Tuesday, 4 May 2010
I recently advised a client on a procurement and imagine my surprise when they said they said they thought it 'unfair' that we reccomended that suppliers should be word limited on their responses. I explained that limiting words meant that someone had to actually write a specific response rather than simply cut and paste template content and that this simple policy would very much highlight which suppliers were focused on the project. Guess what, I was right and the procurement achieved the result everyone wanted, a good solution, value for money and a motivated supplier.
Wednesday, 21 April 2010
I recently had reason to review another organisations consulting proposal and was reminded of just how some firms really bulk out proposals unecessarily with consulting speak and graphics to look impressive, also sometimes known as giving the proposal the 'thunk factor'. The reality was that this document was proposing a review and as you may know all reviews will follow the same discovery, analysis and reccomend/report stages. What clients care about is what are you going to deliver and not pages and pages of process ! The value clients are looking for being the interpretation of what you find, using your experience to reccomend actions that will actually work and deliver value and of course understanding how best to position the key messages so that it is palatable and easily understood.
Monday, 19 April 2010
In my view, many consulting firms web sites and marketing campaigns are weak and the reason I think for this is that unless you specialise in a niche market and have a niche proposition, it is very difficult to develop compelling value propositions for consulting services. This is because every client and every situation is unique and so consulting firms typically end up using one of two approaches to the market. The smaller firms marketing tends to be concentrated on positioning limited capabilities as evidenced by previous work ie. case studies. Smaller firms will typically then deliver a custom solution for every client. The the big firms tend to market a vast list of services and capabilities and then use a 'cookie' cutter approach to delivery. Given consulting is about leveraging the right skills, experience and trust relationships many firms still dont emphasise their people enough in their marketing.
Friday, 16 April 2010
A lot of people ask me about this and for me it is simple. A good consultant is always happy to provide some useful advice to a prospective client before agreeing any terms. A good consultant also will always be able to describe an understandable step by step process that they will use to deliver results and will also be happy to offer you good references from work they have done before. Finally a good consultant will be objective and unbiased, continue to be interested in how you are doing after they have delivered and will always be happy to share knowledge with you and your team as they work through a problem.
Thursday, 15 April 2010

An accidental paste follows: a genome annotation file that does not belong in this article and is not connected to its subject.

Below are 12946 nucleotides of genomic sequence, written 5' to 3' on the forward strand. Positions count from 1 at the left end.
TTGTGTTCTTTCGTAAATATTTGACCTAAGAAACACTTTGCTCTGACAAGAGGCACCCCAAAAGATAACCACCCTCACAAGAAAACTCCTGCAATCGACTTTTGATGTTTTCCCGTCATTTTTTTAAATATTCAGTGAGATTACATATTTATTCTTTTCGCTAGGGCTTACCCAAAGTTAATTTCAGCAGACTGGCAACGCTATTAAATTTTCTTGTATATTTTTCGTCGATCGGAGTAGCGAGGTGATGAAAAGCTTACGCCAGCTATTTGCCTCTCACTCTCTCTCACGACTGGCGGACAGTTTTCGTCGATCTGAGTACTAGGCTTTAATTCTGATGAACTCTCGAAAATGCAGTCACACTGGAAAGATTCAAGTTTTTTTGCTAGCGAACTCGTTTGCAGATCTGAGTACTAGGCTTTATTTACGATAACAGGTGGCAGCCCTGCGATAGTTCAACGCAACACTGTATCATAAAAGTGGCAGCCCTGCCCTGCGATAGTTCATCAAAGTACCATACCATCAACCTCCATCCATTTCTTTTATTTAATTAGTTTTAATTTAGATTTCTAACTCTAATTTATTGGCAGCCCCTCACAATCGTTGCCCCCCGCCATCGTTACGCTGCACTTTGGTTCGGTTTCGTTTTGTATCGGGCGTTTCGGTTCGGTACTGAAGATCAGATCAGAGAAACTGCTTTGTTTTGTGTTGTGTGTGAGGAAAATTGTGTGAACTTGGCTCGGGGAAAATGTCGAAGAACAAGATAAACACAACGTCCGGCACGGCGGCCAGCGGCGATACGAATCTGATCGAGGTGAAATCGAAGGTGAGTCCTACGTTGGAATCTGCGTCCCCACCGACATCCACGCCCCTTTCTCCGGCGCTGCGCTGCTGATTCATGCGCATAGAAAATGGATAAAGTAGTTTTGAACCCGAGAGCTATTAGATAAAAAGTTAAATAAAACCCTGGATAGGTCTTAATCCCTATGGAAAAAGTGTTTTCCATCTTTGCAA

Consultants are just temporary resources that companies use to get things done, or they should be. In the past some consulting firms have been accused of bad practice by effectively becoming virtual employees that have taken over their clients business ! Good consultants will be able to articulate clients problems and then describe an approach and apropriate methods to getting those problems resolved. Issues arise when clients dont understand how to best to work with and motivate consultants, or think that simply hiring contractors will somehow work. Contractors, dont get me wrong, are fine when the problem and the solution is really understood by the client, but where this is not the case, hiring a consulting firm will always deliver better value for money and get better results.
Wednesday, 14 April 2010
Do you really need a pre-existing relationship with someone to sell them advisory services ? Many people say yes and work on the basis of only hiring people who can demonstrate they have pre-existing relationships. But, whilst selling consulting is about leveraging relationships, what is more important is the quality of the relationship, crucially it must be a TRUST relationship. Anyone, no matter what level in an organisation must trust in you to buy consulting from you, as failure when using external advisors is typically career limiting ! My experience is that you can build a trust relationship with someone you do not know quite quickly as long as you employ effective approaches and methods. The good news is that for the most part believe me, you will already be aware of how to do this.
There will be many of you who like the idea of a career change, selling your knowledge and working as a management consultant. Well, many of my colleagues will say you have no chance if you have not been trained by a 'proper' consulting firm .... thats just crap frankly ! Its true it gives you a great advantage, but you know, if you have been effective in your career so far, the chances are you already have most of the skills you will need. Getting started in consulting is just like starting anything new, except remember that to be really effective you have to be equally as good at sales as you are at delivery, so be prepared !